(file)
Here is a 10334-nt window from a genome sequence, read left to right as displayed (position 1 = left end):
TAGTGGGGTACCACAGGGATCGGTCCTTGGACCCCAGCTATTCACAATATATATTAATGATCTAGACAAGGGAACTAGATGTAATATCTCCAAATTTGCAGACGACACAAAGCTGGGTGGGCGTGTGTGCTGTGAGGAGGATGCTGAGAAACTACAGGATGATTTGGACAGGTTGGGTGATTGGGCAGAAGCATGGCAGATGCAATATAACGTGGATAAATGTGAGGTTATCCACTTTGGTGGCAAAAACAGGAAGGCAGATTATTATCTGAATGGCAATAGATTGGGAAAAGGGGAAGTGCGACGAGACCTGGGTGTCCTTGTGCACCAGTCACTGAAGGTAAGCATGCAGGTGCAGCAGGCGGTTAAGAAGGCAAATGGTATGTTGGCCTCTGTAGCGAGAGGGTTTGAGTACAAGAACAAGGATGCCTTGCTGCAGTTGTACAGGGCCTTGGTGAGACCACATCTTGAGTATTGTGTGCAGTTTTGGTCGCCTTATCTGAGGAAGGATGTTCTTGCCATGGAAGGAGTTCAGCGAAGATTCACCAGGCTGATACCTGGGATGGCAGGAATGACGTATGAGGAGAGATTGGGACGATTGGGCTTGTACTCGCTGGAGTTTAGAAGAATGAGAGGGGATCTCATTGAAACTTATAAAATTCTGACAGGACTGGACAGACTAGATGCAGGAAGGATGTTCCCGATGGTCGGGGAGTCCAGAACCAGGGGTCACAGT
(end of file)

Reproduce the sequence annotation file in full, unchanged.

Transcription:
Here is a 10334-nt window from a genome sequence, read left to right as displayed (position 1 = left end):
TAGTGGGGTACCACAGGGATCGGTCCTTGGACCCCAGCTATTCACAATATATATTAATGATCTAGACAAGGGAACTAGATGTAATATCTCCAAATTTGCAGACGACACAAAGCTGGGTGGGCGTGTGTGCTGTGAGGAGGATGCTGAGAAACTACAGGATGATTTGGACAGGTTGGGTGATTGGGCAGAAGCATGGCAGATGCAATATAACGTGGATAAATGTGAGGTTATCCACTTTGGTGGCAAAAACAGGAAGGCAGATTATTATCTGAATGGCAATAGATTGGGAAAAGGGGAAGTGCGACGAGACCTGGGTGTCCTTGTGCACCAGTCACTGAAGGTAAGCATGCAGGTGCAGCAGGCGGTTAAGAAGGCAAATGGTATGTTGGCCTCTGTAGCGAGAGGGTTTGAGTACAAGAACAAGGATGCCTTGCTGCAGTTGTACAGGGCCTTGGTGAGACCACATCTTGAGTATTGTGTGCAGTTTTGGTCGCCTTATCTGAGGAAGGATGTTCTTGCCATGGAAGGAGTTCAGCGAAGATTCACCAGGCTGATACCTGGGATGGCAGGAATGACGTATGAGGAGAGATTGGGACGATTGGGCTTGTACTCGCTGGAGTTTAGAAGAATGAGAGGGGATCTCATTGAAACTTATAAAATTCTGACAGGACTGGACAGACTAGATGCAGGAAGGATGTTCCCGATGGTCGGGGAGTCCAGAACCAGGGGTCACAGT